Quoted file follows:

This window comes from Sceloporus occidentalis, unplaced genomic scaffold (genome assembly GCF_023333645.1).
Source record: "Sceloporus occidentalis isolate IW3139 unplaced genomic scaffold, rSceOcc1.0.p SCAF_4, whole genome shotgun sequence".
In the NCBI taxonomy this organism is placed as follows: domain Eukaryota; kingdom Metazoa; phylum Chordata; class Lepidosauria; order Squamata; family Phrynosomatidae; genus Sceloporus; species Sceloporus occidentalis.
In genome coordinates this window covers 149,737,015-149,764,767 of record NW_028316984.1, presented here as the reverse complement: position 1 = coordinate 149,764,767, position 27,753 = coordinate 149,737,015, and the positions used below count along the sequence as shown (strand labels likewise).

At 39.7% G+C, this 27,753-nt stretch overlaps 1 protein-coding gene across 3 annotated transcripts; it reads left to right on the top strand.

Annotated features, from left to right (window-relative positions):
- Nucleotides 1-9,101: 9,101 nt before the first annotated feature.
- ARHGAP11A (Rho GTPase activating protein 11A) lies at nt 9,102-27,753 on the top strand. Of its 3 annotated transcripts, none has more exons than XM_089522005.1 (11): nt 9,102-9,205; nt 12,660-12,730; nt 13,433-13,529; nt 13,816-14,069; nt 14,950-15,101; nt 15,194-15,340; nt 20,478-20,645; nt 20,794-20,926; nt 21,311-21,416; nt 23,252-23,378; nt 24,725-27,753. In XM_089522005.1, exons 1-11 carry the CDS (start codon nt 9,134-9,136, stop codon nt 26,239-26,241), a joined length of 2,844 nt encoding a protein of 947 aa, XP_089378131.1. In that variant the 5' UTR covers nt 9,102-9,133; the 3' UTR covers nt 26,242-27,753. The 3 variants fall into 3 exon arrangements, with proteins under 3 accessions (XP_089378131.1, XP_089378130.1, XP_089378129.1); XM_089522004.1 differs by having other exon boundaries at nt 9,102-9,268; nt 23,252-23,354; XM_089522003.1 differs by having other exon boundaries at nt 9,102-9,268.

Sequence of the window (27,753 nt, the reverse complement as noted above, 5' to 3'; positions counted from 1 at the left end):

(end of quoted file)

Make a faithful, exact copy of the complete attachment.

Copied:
This window comes from Sceloporus occidentalis, unplaced genomic scaffold (genome assembly GCF_023333645.1).
Source record: "Sceloporus occidentalis isolate IW3139 unplaced genomic scaffold, rSceOcc1.0.p SCAF_4, whole genome shotgun sequence".
In the NCBI taxonomy this organism is placed as follows: domain Eukaryota; kingdom Metazoa; phylum Chordata; class Lepidosauria; order Squamata; family Phrynosomatidae; genus Sceloporus; species Sceloporus occidentalis.
In genome coordinates this window covers 149,737,015-149,764,767 of record NW_028316984.1, presented here as the reverse complement: position 1 = coordinate 149,764,767, position 27,753 = coordinate 149,737,015, and the positions used below count along the sequence as shown (strand labels likewise).

At 39.7% G+C, this 27,753-nt stretch overlaps 1 protein-coding gene across 3 annotated transcripts; it reads left to right on the top strand.

Annotated features, from left to right (window-relative positions):
- Nucleotides 1-9,101: 9,101 nt before the first annotated feature.
- ARHGAP11A (Rho GTPase activating protein 11A) lies at nt 9,102-27,753 on the top strand. Of its 3 annotated transcripts, none has more exons than XM_089522005.1 (11): nt 9,102-9,205; nt 12,660-12,730; nt 13,433-13,529; nt 13,816-14,069; nt 14,950-15,101; nt 15,194-15,340; nt 20,478-20,645; nt 20,794-20,926; nt 21,311-21,416; nt 23,252-23,378; nt 24,725-27,753. In XM_089522005.1, exons 1-11 carry the CDS (start codon nt 9,134-9,136, stop codon nt 26,239-26,241), a joined length of 2,844 nt encoding a protein of 947 aa, XP_089378131.1. In that variant the 5' UTR covers nt 9,102-9,133; the 3' UTR covers nt 26,242-27,753. The 3 variants fall into 3 exon arrangements, with proteins under 3 accessions (XP_089378131.1, XP_089378130.1, XP_089378129.1); XM_089522004.1 differs by having other exon boundaries at nt 9,102-9,268; nt 23,252-23,354; XM_089522003.1 differs by having other exon boundaries at nt 9,102-9,268.

Sequence of the window (27,753 nt, the reverse complement as noted above, 5' to 3'; positions counted from 1 at the left end):